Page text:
The experience also gave him an appreciation for the responsibility entrusted to science writers. “I gained an understanding of the responsibility science journalists have in being sensitive to scientists’ priorities and concerns, how we can bridge the gap,” he said.
“Part of building confidence and trust with your audience is to do this work in a rigorous and thoughtful way.”
This year’s fellows included an environmental editor for a television network in China, a newspaper reporter from Chicago, a news anchor from Kenya and multimedia journalist and URI alumnus, Mark Scialla, ’13.
Scialla, a natural resource economics and journalism major, has worked for Al Jazeera English, The Guardian and PBS NewsHour, and is now a full-time freelancer. “I am learning a lot; the days are packed,” Scialla said, as the group walked a bit awkwardly in hip waders across coastal wetlands in Charlestown. “I will be able to apply what I’ve learned, from how to read scientific journals to understanding how research is funded and finding good sources.”
This sunny June morning, the group was learning how sea level rise inundates coastal salt marshes, drowning grasses that help stabilize sand and stem erosion and altering plant and animal life.
Nearby, Katie Peikes, a science writer with Delaware Public Media, poked a dowel into a sandy plot as part of a marsh vegetation study and identified a type of salt-tolerant marsh grass called Spartina. “I’m learning so much. It is intimidating, but I am just taking it all in,” she said. “I know I’m going to benefit.”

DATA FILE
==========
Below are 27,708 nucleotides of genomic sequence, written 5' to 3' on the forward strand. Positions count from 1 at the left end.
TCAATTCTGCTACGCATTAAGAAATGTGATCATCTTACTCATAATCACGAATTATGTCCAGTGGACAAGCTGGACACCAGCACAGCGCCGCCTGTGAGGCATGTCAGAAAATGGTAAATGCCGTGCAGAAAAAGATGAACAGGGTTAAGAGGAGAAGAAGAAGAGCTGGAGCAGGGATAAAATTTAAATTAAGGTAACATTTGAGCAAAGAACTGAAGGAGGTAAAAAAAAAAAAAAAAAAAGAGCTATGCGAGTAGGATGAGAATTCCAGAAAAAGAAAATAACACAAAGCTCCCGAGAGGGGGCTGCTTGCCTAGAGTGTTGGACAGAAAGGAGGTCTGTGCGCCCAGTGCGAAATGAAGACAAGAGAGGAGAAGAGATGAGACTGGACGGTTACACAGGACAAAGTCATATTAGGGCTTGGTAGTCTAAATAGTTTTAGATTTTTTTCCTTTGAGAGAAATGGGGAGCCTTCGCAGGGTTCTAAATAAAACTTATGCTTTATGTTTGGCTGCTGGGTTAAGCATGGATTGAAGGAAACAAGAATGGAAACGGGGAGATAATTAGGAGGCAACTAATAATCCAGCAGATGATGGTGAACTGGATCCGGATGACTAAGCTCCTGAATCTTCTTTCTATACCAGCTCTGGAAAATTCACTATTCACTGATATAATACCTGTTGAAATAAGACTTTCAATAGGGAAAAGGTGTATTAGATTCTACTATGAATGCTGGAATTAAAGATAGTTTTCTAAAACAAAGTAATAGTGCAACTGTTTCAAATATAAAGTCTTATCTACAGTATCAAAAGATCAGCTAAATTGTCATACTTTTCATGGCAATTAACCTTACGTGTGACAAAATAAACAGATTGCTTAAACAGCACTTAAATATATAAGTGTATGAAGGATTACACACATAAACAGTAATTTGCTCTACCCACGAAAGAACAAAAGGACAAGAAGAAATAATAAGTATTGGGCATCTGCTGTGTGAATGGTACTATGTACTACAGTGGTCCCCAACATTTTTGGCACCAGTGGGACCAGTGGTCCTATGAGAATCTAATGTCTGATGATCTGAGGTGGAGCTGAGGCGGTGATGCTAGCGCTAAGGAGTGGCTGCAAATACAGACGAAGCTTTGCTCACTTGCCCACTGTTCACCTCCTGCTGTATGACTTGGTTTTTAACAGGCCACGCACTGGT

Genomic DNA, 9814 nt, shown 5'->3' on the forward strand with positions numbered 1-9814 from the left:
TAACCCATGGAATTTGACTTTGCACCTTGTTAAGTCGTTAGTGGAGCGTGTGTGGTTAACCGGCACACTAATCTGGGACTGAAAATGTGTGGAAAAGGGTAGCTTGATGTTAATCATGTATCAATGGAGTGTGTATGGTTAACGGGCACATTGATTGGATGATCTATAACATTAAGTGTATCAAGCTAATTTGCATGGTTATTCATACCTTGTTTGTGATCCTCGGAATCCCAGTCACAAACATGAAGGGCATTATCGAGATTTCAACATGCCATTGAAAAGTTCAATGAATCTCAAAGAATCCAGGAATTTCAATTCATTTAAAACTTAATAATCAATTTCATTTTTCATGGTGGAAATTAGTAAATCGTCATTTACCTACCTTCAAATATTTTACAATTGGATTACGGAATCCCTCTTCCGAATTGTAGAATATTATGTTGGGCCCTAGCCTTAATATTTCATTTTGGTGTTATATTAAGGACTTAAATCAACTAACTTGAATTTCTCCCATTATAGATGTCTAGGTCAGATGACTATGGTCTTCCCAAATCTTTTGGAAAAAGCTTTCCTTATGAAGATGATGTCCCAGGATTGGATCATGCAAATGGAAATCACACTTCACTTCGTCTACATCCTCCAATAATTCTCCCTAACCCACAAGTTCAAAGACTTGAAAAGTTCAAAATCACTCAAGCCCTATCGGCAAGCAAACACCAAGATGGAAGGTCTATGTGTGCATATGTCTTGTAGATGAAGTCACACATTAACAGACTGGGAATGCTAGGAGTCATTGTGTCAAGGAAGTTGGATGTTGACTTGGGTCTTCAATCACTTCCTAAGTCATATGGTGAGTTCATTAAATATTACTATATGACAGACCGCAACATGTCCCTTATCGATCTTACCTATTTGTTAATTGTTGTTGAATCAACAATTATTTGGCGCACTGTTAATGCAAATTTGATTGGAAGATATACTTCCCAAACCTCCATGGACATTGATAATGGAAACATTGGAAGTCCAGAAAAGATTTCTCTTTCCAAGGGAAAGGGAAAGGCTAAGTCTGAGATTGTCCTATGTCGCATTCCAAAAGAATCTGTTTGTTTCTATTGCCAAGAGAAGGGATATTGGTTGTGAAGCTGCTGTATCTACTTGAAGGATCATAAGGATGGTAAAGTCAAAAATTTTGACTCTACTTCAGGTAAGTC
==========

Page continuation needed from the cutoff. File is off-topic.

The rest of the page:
Workshop sessions and the free public lectures that accompany them are held at URI’s Graduate School of Oceanography, where Metcalf was originally based. The institute also hosts webinars and provides trainings — at journalism and scientific conferences and stand-alone programs — all over the country throughout the year.
As a leader in science communications, the institute has spurred university-wide collaborations that put URI at the forefront of science literacy. For example, Menezes and Deborah Sheely, associate dean of the College of the Environment and Life Sciences, co-teach Public Engagement with Science.
Menezes also teaches the new course, Environmental Crisis Communication, and she and colleagues are developing an environmental communications track for the Masters of Environmental Science and Management program. Others across URI are working to build science communication skills, too. Thanks to URI’s SciWrite program, a National Science Foundation-funded project to improve graduate student writing, students can earn a post-graduate certificate in Science Writing and Rhetoric starting this fall.
Metcalf Institute by the Numbers
226, fellows who have attended the immersion workshops
2,158, participants in all programs since 1999, not including public lecture attendees
873, total participants who were journalists
879, participants who were scientists
406, total participants who were other science communicators
232, programs held, including public lectures and workshops
60, science training programs for journalists
44, communications trainings for scientists and other science communicators
128, public programs (lectures or webinars)